Why are tires black?
WHY ARE TIRES BLACK?
The sidewalls of tires which are parked for extended periods dry, check and split. Annually, tire “dry-rot” is a multimillion dollar problem for RVers, trailer boaters and owners of classic cars. This engineering memorandum is a scientific examination of the whys of the process and explains in detail how 303 Protectant is an answer to the tire dry-rot problem.
Tire manufacturers blend into the tire polymer certain chemical ingredients which inhibit damage from ozone and ultraviolet light, the main
environmental degradents of tires and all other types of synthetic and natural rubbers. Ozone is an odorless gas, but is commonly thought of as the “electric train smell”. Though more severe in cities and manufacturing centers, ozone is part of the are we breathe everywhere on earth,. Hastened by the hazardous effects of UV light, ozone eventually causes rubber to dry and become brittle no matter the locale.
ULTRAVIOLET LIGHT: The need to protect rubber against UV damage is why tires are black. For this purpose a common type of UV stabilizer called a “competitive absorber” is used. Competitive absorbers work by capturing & absorbing harmful UV light wave energy (instead of the adjacent molecule of tire polymer. . .that’s why it’s called “competitive”). Competitive absorbers have the added ability to convert harmful UV light wave energy into heat so it can dissipate harmlessly. ALL tire manufacturers use the same competitive absorber, carbon black. . .an extremely inexpensive compound. All other UV stabilizers are prohibitively expensive. This is why tires are black and why tires are not available in designer colors. All UV stabilizers are sacrificial, meaning they are gradually used up to where they can no longer protect against UV damage. As carbon black loses the ability to do its job, it turns gray. This is why rubber grays as it ages.
OZONE: Tire manufacturers use waxes to protect against ozone. When tires are in use (regularly running up and down the road for example) they flex. Flexing causes the protective waxes to migrate to the surface where they form a physical barrier between the air (ozone and oxygen) and the tire polymer. This process … the waxes migrating to the surface of the tire during flexing…is called “blooming”. When tires are not regularly used (a parked RV, boat trailer or classic car, etc.), blooming does not occur. Ozone begins eating away the protective wax and before long reaches the tire polymer. Often by this time, the surface carbon black has lost its ability to protect against UV. With UV light and ozone working in concert, degradation starts. The tire dries, checks and will eventually crack.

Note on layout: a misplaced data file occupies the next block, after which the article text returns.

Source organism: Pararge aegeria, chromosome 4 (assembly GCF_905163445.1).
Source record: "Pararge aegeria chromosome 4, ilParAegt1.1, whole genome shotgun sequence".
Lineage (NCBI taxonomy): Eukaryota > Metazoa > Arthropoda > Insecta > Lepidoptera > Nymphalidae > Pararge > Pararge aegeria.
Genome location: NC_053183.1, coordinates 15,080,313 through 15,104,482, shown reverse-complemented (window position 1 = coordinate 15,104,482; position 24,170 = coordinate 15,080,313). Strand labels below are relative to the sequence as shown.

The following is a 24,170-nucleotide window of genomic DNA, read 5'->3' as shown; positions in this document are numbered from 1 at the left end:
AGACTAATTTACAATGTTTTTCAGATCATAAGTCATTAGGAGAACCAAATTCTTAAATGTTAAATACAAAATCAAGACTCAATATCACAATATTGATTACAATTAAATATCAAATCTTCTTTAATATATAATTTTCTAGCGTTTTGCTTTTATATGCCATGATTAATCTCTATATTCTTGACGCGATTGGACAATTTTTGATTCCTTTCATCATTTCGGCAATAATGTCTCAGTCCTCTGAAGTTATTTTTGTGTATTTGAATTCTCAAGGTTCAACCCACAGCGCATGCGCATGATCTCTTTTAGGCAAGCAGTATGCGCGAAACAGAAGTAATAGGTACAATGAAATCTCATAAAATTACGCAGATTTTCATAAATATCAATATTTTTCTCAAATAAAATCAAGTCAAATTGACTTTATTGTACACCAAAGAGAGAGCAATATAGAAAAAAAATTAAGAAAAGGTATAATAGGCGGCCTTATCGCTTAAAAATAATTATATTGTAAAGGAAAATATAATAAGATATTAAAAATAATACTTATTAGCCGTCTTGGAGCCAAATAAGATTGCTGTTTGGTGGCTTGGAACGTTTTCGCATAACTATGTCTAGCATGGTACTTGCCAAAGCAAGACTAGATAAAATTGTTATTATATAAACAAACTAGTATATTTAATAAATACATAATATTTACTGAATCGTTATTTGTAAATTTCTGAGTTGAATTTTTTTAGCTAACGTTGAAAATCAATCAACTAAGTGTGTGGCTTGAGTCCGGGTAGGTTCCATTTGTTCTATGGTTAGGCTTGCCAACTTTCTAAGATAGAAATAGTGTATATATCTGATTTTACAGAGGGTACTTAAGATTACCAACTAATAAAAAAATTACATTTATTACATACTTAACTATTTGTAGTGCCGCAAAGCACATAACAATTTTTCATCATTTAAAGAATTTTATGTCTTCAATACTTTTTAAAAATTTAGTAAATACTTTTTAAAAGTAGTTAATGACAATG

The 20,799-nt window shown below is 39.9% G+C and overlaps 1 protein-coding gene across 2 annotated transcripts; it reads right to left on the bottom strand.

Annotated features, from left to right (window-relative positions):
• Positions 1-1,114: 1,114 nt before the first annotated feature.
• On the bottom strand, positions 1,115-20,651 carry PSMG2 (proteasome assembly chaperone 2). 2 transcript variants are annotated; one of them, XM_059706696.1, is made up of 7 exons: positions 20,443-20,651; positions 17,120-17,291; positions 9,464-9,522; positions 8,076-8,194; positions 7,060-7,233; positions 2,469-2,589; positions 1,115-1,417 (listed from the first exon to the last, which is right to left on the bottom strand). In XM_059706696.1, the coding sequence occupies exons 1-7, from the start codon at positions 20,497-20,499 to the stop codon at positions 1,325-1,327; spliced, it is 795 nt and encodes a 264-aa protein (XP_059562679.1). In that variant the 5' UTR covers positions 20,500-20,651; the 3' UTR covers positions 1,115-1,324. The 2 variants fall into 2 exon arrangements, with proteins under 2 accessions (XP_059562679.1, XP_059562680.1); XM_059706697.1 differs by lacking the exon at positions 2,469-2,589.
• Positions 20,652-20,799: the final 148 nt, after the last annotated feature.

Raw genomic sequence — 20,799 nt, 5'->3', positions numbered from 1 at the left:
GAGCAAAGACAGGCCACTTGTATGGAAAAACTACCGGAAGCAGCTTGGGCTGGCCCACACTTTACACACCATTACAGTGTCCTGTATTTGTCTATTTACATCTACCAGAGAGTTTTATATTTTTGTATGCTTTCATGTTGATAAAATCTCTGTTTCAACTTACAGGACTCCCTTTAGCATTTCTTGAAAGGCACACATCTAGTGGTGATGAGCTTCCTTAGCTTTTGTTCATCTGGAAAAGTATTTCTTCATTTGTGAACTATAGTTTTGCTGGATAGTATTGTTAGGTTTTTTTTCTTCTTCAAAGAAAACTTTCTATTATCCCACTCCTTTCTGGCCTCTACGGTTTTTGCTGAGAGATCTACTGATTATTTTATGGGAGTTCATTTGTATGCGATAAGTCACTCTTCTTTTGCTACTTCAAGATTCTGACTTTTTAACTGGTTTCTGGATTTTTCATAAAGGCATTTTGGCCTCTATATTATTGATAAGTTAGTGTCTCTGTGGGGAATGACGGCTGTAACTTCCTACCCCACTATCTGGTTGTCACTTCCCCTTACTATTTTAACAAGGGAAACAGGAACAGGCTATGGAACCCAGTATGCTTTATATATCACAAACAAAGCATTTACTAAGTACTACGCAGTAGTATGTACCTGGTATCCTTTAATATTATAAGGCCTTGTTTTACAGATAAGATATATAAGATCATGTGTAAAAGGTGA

OTHER DEGRADANTS: Petrochemicals and silicone oils can remove the protective waxes and increase the rate of degradation. Common automotive “protectants” and “tire dressings” are typically devoid of UV stabilizers of any type and contain petrochemicals and/or silicone oils which dissolve away the protective waxes and can actually aggress the sidewall. In the event of warranty sidewall failure, one of the first things tire manufacturers look for is evidence of the use of these types of products. When found, this is often cause for not warranting the sidewall failure.
303 FOR TIRES: 303 contains no petrochemicals or silicone oils and does not remove the protective waxes. 303 is actually absorbed into tires, delivering its unique set of powerful UV stabilizers into the tire polymer, supplementing and surpassing the UV protective action of the carbon black, and leaving a long-lasting, flexible protective finish that is water repellent, detergent resistant and will not attract dust. Ozone must eat through the 303 before it can get to the wax. 303 is an extremely effective anti-oxidant and anti-ozonant. 303 is the longest lasting, most powerful protective and beautifying treatment for tires and all other synthetic and natural rubber.
TIPS FOR TIRES: Tires treated with 303 Aerospace Protectant have the rich, waxy, almost vinyl-like, dark black look of new rubber. 303 tires look and feel like brand new, not greasy-new.
FOR MAXIMUM TIRE BEAUTY: Spray 303 Aerospace Protectant directly on a clean & dry tire until the sidewall is thoroughly wet with 303. Without touching the rubber, easily wipe away any 303 overspray from the rim. Do each tire the same way. After 10 – 20 minutes, wipe around each tire once or twice with a dry rag to pick up any unabsorbed 303. Your tires will have the look and feel of fresh new rubber.
FIRST TIME USE: On sidewalls that are excessively dried out, two treatments may be necessary the first time. To note: A) The regular use of 303 can entirely prevent the UV and ozone damage associated with parked tires. Reapply 303 every 20-30 days. B) 303 is 100% safe for all types of wheels, all alloys. Wheels regularly treated with 303 repel water, road grime and brake dust and clean up far easier than untreated wheels.